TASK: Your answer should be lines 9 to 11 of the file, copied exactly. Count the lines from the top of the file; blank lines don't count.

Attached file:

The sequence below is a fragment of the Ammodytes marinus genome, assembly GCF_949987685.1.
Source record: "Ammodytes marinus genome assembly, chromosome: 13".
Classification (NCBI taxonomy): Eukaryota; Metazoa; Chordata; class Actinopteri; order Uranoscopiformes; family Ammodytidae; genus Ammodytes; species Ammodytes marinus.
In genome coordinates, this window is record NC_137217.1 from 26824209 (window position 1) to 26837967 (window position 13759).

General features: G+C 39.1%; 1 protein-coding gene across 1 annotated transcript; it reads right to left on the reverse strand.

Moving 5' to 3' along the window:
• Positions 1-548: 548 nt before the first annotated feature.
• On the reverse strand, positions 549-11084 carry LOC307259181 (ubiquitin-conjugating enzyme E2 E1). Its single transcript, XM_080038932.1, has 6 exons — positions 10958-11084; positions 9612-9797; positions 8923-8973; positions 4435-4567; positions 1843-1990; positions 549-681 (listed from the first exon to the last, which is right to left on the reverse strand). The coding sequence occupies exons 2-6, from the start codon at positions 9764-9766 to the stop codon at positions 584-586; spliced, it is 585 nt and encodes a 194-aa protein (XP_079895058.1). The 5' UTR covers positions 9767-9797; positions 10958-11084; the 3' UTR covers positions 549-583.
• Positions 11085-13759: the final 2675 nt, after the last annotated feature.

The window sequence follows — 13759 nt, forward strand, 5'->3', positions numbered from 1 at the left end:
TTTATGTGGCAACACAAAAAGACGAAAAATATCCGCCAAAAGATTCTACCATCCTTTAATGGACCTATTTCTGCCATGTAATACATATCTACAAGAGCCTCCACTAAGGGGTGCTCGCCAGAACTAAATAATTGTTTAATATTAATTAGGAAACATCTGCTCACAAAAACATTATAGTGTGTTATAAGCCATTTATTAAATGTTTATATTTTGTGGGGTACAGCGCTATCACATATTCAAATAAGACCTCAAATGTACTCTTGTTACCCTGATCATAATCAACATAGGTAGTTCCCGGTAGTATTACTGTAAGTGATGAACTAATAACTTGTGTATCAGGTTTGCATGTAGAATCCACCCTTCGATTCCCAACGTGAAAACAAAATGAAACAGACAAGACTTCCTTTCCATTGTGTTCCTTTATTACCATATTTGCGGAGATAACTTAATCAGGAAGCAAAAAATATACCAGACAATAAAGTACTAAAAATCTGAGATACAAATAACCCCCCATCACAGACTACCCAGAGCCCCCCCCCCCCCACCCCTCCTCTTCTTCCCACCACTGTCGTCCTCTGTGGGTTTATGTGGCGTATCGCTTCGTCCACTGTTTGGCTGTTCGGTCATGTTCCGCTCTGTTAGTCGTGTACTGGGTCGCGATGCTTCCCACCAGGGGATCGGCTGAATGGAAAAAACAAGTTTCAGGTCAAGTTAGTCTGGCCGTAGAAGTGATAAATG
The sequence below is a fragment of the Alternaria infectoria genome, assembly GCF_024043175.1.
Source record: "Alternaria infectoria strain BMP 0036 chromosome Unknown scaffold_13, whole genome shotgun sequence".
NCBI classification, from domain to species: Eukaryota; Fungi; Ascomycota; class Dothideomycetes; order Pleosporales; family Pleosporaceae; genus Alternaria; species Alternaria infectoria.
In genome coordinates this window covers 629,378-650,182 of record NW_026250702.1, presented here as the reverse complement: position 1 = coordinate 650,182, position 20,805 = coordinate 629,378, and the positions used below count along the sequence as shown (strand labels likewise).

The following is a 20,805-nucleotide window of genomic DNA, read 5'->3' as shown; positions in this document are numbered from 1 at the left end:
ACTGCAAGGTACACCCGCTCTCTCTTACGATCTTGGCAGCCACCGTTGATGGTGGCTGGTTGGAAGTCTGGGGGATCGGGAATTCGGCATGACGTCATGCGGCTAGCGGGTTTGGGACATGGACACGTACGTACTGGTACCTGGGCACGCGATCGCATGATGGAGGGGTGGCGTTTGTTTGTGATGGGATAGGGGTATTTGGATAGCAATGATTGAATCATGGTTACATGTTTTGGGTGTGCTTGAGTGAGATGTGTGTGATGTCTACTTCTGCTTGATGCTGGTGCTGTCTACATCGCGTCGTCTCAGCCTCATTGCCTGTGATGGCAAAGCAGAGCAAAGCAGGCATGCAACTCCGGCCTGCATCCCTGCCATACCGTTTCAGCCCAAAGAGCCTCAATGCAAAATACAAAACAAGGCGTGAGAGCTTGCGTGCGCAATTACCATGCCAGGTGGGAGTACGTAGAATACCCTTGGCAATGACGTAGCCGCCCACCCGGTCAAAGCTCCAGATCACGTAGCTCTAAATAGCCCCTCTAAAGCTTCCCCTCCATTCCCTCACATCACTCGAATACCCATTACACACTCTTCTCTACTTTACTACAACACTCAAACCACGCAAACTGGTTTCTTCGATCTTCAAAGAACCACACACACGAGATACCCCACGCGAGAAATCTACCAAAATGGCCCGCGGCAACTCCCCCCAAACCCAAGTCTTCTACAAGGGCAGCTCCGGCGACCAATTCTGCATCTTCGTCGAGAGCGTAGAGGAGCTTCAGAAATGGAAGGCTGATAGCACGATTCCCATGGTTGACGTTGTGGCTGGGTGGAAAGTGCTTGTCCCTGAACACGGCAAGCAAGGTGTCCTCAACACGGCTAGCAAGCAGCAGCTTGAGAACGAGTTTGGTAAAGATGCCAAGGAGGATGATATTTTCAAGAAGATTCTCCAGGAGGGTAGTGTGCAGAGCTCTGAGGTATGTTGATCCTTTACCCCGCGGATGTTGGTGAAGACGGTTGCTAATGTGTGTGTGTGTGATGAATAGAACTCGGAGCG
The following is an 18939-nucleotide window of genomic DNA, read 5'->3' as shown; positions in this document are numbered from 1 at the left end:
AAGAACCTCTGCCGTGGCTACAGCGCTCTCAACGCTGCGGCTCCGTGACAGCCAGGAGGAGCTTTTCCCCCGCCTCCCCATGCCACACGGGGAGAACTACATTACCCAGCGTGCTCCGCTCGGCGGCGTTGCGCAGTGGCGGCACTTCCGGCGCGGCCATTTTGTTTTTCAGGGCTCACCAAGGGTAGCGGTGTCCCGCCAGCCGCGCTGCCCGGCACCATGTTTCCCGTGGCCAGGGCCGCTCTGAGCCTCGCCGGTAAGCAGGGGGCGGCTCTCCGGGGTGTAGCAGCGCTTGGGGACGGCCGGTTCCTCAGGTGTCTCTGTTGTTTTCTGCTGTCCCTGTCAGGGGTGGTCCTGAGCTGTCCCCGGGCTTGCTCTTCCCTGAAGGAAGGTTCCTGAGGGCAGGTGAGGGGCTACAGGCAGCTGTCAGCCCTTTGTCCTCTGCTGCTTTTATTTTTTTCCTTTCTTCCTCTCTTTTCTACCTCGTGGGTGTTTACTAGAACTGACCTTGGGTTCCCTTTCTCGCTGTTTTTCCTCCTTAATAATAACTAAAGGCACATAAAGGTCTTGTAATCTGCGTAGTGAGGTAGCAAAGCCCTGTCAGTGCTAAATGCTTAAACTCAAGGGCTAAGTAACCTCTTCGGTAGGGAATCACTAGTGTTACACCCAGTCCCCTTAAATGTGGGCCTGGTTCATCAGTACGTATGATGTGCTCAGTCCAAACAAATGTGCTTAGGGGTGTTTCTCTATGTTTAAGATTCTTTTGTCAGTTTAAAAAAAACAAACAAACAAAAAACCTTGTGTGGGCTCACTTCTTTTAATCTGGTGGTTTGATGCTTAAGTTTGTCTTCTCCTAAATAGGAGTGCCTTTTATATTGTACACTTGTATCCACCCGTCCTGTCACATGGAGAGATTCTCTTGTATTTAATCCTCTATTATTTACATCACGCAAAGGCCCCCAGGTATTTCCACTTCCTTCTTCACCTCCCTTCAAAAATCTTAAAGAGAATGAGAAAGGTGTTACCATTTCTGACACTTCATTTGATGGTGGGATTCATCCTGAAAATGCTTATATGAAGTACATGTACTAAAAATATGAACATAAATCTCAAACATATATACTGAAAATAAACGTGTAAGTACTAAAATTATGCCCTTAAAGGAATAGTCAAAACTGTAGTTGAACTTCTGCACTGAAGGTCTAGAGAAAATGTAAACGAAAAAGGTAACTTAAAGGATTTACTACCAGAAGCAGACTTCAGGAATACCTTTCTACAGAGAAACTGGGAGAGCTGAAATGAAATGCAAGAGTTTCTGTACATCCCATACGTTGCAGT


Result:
• Positions 11085-13759: the final 2675 nt, after the last annotated feature.

The window sequence follows — 13759 nt, forward strand, 5'->3', positions numbered from 1 at the left end:
TTTATGTGGCAACACAAAAAGACGAAAAATATCCGCCAAAAGATTCTACCATCCTTTAATGGACCTATTTCTGCCATGTAATACATATCTACAAGAGCCTCCACTAAGGGGTGCTCGCCAGAACTAAATAATTGTTTAATATTAATTAGGAAACATCTGCTCACAAAAACATTATAGTGTGTTATAAGCCATTTATTAAATGTTTATATTTTGTGGGGTACAGCGCTATCACATATTCAAATAAGACCTCAAATGTACTCTTGTTACCCTGATCATAATCAACATAGGTAGTTCCCGGTAGTATTACTGTAAGTGATGAACTAATAACTTGTGTATCAGGTTTGCATGTAGAATCCACCCTTCGATTCCCAACGTGAAAACAAAATGAAACAGACAAGACTTCCTTTCCATTGTGTTCCTTTATTACCATATTTGCGGAGATAACTTAATCAGGAAGCAAAAAATATACCAGACAATAAAGTACTAAAAATCTGAGATACAAATAACCCCCCATCACAGACTACCCAGAGCCCCCCCCCCCCCACCCCTCCTCTTCTTCCCACCACTGTCGTCCTCTGTGGGTTTATGTGGCGTATCGCTTCGTCCACTGTTTGGCTGTTCGGTCATGTTCCGCTCTGTTAGTCGTGTACTGGGTCGCGATGCTTCCCACCAGGGGATCGGCTGAATGGAAAAAACAAGTTTCAGGTCAAGTTAGTCTGGCCGTAGAAGTGATAAATG